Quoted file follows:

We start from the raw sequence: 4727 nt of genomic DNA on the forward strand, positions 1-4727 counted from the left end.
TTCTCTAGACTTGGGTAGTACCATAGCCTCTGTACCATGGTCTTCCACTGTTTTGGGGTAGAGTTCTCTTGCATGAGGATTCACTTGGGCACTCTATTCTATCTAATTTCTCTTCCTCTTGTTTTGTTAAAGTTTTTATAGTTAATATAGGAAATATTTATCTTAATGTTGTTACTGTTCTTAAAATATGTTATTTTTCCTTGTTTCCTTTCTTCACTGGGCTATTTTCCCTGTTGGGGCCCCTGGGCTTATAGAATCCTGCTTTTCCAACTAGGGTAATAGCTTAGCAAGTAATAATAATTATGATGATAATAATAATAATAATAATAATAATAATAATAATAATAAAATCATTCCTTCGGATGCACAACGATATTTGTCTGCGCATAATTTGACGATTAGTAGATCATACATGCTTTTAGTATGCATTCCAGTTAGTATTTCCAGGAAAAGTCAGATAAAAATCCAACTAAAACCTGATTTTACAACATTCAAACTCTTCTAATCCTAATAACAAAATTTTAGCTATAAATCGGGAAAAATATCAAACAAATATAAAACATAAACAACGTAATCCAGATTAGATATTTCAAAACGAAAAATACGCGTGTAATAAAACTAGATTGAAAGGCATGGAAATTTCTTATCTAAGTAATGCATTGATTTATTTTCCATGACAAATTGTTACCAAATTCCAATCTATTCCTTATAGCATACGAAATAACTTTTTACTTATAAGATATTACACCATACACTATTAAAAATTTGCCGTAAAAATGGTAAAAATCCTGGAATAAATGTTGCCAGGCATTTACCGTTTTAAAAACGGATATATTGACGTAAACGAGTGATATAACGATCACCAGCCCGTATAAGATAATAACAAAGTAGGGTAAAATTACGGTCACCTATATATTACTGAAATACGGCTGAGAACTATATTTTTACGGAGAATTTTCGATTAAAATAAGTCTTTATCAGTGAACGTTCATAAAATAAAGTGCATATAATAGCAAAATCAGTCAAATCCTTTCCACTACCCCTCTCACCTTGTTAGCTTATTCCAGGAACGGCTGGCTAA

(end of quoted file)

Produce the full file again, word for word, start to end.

We start from the raw sequence: 4727 nt of genomic DNA on the forward strand, positions 1-4727 counted from the left end.
TTCTCTAGACTTGGGTAGTACCATAGCCTCTGTACCATGGTCTTCCACTGTTTTGGGGTAGAGTTCTCTTGCATGAGGATTCACTTGGGCACTCTATTCTATCTAATTTCTCTTCCTCTTGTTTTGTTAAAGTTTTTATAGTTAATATAGGAAATATTTATCTTAATGTTGTTACTGTTCTTAAAATATGTTATTTTTCCTTGTTTCCTTTCTTCACTGGGCTATTTTCCCTGTTGGGGCCCCTGGGCTTATAGAATCCTGCTTTTCCAACTAGGGTAATAGCTTAGCAAGTAATAATAATTATGATGATAATAATAATAATAATAATAATAATAATAATAATAATAAAATCATTCCTTCGGATGCACAACGATATTTGTCTGCGCATAATTTGACGATTAGTAGATCATACATGCTTTTAGTATGCATTCCAGTTAGTATTTCCAGGAAAAGTCAGATAAAAATCCAACTAAAACCTGATTTTACAACATTCAAACTCTTCTAATCCTAATAACAAAATTTTAGCTATAAATCGGGAAAAATATCAAACAAATATAAAACATAAACAACGTAATCCAGATTAGATATTTCAAAACGAAAAATACGCGTGTAATAAAACTAGATTGAAAGGCATGGAAATTTCTTATCTAAGTAATGCATTGATTTATTTTCCATGACAAATTGTTACCAAATTCCAATCTATTCCTTATAGCATACGAAATAACTTTTTACTTATAAGATATTACACCATACACTATTAAAAATTTGCCGTAAAAATGGTAAAAATCCTGGAATAAATGTTGCCAGGCATTTACCGTTTTAAAAACGGATATATTGACGTAAACGAGTGATATAACGATCACCAGCCCGTATAAGATAATAACAAAGTAGGGTAAAATTACGGTCACCTATATATTACTGAAATACGGCTGAGAACTATATTTTTACGGAGAATTTTCGATTAAAATAAGTCTTTATCAGTGAACGTTCATAAAATAAAGTGCATATAATAGCAAAATCAGTCAAATCCTTTCCACTACCCCTCTCACCTTGTTAGCTTATTCCAGGAACGGCTGGCTAA